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Haihayas (हैहय) were an ancient confederacy of five ganas (clans), who claimed their common ancestry from Yadu.


Hahaj by Al Masudi

Al Masudi[1] writes that .... The king of Kandahár, who is one of the kings of Sind and its mountains, is called Hahaj; this name is common to all sovereigns of that country. From his dominions comes the river Raíd, one of the five rivers which form the Mihrán of Sind. Kandahár is called the country of the Rahbút. Another river of the five is called Bahátil, it comes also from the mountains of Sind, and runs through

[p.23]: the country of the Rahbút, which is the country of Kandahár: the fourth river comes from the country of Kábul, and its mountains on the frontier of Sind towards Bust, Ghaznin, Zara'ún, ar-Rukhaj, and the country of Dáwar, which is the frontier of Sijistán. The last of the five rivers comes from the country of Kashmir. The king of Kashmír has the name of Ráí, which is a general title for all the kings. Kashmír forms part of Sind.

ठाकुर देशराज

ठाकुर देशराज[2] ने लिखा है....वैसोरा - यह लोग 10 वीं सदी के अंतिम चरण में थानेश्वर में राज करते थे। राजा हर्ष इनमें से प्रसिद्ध बौद्ध नरेश हुआ है। अलमसऊदी नामक अरबी यात्री ने जो कि 953 ई. में भारत में आया था, इस वंश का जिक्र किया है। उसने राजा हर्ष कोरेश लिखा है। शायद कुरुक्षेत्र का अधिपति होने के कारण उसने ऐसा लिखा होगा। यह भी हो सकता है वैसोरा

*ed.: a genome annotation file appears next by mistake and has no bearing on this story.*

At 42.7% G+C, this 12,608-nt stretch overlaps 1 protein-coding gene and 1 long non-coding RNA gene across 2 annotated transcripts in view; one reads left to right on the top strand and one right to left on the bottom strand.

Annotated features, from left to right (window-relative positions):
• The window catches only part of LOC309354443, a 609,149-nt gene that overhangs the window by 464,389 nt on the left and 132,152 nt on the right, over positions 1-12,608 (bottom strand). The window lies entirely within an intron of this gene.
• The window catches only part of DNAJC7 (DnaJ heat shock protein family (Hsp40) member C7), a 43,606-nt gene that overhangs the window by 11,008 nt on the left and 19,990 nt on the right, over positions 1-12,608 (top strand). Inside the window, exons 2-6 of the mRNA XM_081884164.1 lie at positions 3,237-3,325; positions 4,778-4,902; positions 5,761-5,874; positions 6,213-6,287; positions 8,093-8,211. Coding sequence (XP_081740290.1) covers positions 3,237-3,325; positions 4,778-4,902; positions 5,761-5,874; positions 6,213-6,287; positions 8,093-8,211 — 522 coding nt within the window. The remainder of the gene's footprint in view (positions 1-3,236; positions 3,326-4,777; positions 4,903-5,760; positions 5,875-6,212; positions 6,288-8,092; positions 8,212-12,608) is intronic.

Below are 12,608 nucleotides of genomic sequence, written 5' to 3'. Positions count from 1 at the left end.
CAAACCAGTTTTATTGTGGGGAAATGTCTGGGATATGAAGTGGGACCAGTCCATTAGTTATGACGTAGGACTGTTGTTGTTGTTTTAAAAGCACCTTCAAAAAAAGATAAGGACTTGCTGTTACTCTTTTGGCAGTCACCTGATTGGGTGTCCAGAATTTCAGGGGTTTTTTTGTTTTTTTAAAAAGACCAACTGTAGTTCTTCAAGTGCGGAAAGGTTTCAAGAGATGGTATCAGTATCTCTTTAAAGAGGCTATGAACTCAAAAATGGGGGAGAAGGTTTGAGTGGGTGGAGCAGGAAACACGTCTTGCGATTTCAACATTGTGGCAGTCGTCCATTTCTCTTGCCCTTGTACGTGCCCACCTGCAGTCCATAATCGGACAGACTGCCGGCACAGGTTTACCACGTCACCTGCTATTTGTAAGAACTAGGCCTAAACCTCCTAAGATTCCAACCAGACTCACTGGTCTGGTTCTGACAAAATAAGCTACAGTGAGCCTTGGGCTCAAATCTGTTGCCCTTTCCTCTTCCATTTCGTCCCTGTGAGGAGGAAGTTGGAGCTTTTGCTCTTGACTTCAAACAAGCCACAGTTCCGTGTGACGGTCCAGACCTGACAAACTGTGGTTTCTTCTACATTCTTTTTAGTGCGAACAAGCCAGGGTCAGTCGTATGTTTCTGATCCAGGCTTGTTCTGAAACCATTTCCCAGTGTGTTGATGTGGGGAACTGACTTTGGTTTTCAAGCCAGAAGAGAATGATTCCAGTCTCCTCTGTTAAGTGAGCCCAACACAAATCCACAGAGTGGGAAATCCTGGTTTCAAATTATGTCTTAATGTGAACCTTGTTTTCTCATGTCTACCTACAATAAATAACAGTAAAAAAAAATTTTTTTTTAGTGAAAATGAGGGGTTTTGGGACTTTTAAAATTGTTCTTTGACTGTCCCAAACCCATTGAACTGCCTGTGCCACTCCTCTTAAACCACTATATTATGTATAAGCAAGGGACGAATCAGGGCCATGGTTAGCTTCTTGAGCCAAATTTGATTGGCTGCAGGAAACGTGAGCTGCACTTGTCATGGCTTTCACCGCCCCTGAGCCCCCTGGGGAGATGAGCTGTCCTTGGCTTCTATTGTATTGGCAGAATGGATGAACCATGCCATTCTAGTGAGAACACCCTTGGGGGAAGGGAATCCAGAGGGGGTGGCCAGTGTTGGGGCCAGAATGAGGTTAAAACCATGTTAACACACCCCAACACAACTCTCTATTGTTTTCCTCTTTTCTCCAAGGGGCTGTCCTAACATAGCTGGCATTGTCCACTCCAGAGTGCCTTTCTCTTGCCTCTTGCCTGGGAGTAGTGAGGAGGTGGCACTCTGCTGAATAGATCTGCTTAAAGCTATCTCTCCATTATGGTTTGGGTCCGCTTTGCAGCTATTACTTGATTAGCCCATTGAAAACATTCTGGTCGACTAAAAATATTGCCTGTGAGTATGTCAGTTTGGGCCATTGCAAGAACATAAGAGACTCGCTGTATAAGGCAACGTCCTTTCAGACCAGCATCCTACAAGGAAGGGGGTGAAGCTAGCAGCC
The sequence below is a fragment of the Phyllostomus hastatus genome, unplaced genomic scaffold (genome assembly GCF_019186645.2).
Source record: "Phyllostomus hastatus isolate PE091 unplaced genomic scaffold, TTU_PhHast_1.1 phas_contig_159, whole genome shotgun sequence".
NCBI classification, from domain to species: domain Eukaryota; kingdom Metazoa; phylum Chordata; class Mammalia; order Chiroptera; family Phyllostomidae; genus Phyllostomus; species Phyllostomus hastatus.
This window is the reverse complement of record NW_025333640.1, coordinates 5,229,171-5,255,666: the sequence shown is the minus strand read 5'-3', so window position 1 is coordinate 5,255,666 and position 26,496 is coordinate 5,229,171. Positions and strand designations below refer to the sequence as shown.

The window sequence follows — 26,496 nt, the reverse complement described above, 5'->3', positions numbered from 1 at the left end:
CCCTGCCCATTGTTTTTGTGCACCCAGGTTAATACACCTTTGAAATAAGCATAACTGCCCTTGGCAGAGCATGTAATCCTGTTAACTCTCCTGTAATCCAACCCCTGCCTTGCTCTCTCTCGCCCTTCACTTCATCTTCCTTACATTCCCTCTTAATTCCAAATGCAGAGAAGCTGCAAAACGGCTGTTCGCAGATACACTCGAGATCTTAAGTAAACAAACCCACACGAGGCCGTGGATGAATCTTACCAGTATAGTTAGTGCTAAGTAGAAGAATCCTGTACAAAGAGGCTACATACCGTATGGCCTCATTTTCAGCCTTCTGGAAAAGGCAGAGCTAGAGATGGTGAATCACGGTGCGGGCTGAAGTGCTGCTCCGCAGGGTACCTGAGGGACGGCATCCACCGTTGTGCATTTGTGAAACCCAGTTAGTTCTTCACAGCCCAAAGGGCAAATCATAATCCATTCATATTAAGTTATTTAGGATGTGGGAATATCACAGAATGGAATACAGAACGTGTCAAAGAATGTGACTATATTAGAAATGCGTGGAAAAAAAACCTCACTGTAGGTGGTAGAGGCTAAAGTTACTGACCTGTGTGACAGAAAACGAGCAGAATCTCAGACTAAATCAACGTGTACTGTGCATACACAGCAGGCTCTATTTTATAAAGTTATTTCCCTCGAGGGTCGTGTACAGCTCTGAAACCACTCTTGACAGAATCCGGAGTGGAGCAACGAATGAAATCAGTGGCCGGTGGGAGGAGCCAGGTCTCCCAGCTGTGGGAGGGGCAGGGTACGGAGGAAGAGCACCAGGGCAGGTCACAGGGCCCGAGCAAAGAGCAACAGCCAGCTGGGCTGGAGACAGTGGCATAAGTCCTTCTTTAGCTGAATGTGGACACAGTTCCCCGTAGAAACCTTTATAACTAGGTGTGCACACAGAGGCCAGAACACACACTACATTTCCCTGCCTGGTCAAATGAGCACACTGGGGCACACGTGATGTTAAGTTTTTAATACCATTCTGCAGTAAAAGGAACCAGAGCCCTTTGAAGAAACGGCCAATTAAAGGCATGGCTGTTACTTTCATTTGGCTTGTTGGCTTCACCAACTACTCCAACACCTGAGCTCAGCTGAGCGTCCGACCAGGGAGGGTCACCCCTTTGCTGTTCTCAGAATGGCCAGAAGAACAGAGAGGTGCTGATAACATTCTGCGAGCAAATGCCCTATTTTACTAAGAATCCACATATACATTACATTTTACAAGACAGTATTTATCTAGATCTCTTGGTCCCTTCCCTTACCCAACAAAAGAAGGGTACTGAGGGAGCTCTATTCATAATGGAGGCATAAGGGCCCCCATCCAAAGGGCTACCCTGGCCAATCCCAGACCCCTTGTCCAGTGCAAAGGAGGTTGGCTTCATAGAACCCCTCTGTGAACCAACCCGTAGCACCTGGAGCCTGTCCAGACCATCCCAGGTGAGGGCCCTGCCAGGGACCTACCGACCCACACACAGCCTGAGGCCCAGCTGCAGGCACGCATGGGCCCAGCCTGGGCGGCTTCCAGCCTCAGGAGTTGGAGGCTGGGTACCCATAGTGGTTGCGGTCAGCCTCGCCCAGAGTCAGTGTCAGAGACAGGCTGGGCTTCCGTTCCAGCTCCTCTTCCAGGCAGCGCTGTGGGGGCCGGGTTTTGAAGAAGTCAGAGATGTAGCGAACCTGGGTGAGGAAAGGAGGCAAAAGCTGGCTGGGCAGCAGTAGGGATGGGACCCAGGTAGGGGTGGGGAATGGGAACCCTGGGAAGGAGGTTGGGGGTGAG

[पृ.125]: लोग कुरु लोगों की ही एक शाख हों। अलमसऊदी ने वैसोरा शब्द को बाऊरा लिखा है। श्री सीवी वैद्य ने अपनी अटकल से बावरा को परिहार लिखा है, जो बिल्कुल असंगत है। दिल्ली राजपूताने में हजारों की संख्या में वैसोरा जाट हैं।

सीवी वैद्य को एक और भी भ्रम हुआ है। मसूदी ने कन्दहार में हाहज लोगों का राज बताया है, जिसको आप उपाधि मानते हैं। वास्तव में वे हैहय क्षत्रिय थे।

Haihaya and Jats

James Tod[3] writes that the tribes here alluded to are the Haihaya or Aswa, the Takshak, and the Jat or Getae; the similitude of whose theogony, names in their early genealogies, and many other points, with the Chinese, Tatar, Mogul, Hindu, and Scythic races, would appear to warrant the assertion of one common origin.